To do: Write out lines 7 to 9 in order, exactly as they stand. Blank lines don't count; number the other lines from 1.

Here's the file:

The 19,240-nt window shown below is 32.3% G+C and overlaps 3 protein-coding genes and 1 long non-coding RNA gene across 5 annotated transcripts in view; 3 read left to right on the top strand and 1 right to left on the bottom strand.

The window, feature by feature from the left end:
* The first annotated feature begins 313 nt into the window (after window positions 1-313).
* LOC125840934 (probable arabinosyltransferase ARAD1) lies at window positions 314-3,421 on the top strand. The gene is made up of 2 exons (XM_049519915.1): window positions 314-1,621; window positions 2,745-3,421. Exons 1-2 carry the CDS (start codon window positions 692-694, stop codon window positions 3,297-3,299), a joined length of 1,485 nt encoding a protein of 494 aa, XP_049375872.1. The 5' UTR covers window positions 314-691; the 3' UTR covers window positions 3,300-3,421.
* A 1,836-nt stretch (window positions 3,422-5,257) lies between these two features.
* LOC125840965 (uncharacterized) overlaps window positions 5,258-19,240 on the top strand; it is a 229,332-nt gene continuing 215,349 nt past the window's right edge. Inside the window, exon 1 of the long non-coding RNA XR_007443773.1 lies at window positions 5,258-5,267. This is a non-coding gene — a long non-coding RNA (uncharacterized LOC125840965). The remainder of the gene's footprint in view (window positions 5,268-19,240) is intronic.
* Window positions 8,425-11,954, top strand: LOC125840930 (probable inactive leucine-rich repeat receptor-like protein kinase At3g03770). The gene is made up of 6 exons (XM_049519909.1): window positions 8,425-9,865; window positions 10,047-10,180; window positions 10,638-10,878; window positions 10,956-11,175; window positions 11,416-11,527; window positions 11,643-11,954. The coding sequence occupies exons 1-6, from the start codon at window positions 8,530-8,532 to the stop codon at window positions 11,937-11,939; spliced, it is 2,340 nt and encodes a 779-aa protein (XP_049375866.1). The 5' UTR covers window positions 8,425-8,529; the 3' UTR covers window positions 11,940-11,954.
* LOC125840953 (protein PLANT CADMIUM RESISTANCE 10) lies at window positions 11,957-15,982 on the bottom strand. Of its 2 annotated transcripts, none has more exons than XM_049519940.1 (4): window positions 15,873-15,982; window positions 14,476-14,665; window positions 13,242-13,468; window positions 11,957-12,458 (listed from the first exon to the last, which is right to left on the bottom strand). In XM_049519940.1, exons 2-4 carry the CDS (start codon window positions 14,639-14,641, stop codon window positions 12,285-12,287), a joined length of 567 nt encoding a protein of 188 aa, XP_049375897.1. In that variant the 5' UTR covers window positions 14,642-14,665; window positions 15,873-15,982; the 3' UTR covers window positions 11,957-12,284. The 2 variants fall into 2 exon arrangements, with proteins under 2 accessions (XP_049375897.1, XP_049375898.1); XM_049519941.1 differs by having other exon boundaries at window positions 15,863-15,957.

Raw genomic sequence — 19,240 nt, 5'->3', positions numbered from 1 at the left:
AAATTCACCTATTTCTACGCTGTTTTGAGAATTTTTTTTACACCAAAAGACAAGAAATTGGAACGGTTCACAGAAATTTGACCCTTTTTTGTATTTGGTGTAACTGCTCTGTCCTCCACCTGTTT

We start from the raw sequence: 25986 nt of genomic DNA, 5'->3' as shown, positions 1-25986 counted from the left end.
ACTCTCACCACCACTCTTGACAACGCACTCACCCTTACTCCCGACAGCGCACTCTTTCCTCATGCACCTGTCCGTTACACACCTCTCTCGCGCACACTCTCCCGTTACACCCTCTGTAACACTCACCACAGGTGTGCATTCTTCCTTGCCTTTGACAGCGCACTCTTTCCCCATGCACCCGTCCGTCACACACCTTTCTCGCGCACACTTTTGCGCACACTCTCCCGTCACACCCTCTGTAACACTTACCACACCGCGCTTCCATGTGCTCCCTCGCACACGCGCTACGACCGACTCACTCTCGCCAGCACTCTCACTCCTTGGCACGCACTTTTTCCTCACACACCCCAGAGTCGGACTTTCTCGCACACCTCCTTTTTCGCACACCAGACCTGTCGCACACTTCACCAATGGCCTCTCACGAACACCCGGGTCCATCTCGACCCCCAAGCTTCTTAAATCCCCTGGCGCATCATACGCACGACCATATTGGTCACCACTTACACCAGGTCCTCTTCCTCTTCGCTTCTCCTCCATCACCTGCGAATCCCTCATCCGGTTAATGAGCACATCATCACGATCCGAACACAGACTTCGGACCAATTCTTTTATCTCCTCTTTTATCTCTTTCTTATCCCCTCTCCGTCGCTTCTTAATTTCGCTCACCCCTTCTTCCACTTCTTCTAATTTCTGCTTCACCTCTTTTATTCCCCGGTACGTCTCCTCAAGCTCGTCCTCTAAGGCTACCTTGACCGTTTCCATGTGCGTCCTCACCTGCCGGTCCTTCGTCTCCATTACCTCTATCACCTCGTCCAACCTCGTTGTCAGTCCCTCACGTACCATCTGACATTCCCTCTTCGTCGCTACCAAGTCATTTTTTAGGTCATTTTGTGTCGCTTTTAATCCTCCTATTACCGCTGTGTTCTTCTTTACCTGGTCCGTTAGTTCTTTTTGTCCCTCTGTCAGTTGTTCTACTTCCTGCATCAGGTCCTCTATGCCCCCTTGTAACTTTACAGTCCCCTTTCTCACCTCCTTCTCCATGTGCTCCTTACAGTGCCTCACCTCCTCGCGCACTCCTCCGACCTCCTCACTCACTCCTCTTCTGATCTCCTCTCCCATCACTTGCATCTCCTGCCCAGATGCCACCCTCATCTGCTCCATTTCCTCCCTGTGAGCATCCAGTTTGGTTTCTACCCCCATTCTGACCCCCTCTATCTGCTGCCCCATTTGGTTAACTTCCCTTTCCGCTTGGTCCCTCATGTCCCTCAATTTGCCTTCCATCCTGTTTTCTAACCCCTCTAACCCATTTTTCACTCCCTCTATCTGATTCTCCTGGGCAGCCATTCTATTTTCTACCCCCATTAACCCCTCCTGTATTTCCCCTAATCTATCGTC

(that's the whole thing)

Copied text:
* Window positions 8,425-11,954, top strand: LOC125840930 (probable inactive leucine-rich repeat receptor-like protein kinase At3g03770). The gene is made up of 6 exons (XM_049519909.1): window positions 8,425-9,865; window positions 10,047-10,180; window positions 10,638-10,878; window positions 10,956-11,175; window positions 11,416-11,527; window positions 11,643-11,954. The coding sequence occupies exons 1-6, from the start codon at window positions 8,530-8,532 to the stop codon at window positions 11,937-11,939; spliced, it is 2,340 nt and encodes a 779-aa protein (XP_049375866.1). The 5' UTR covers window positions 8,425-8,529; the 3' UTR covers window positions 11,940-11,954.
* LOC125840953 (protein PLANT CADMIUM RESISTANCE 10) lies at window positions 11,957-15,982 on the bottom strand. Of its 2 annotated transcripts, none has more exons than XM_049519940.1 (4): window positions 15,873-15,982; window positions 14,476-14,665; window positions 13,242-13,468; window positions 11,957-12,458 (listed from the first exon to the last, which is right to left on the bottom strand). In XM_049519940.1, exons 2-4 carry the CDS (start codon window positions 14,639-14,641, stop codon window positions 12,285-12,287), a joined length of 567 nt encoding a protein of 188 aa, XP_049375897.1. In that variant the 5' UTR covers window positions 14,642-14,665; window positions 15,873-15,982; the 3' UTR covers window positions 11,957-12,284. The 2 variants fall into 2 exon arrangements, with proteins under 2 accessions (XP_049375897.1, XP_049375898.1); XM_049519941.1 differs by having other exon boundaries at window positions 15,863-15,957.

Raw genomic sequence — 19,240 nt, 5'->3', positions numbered from 1 at the left: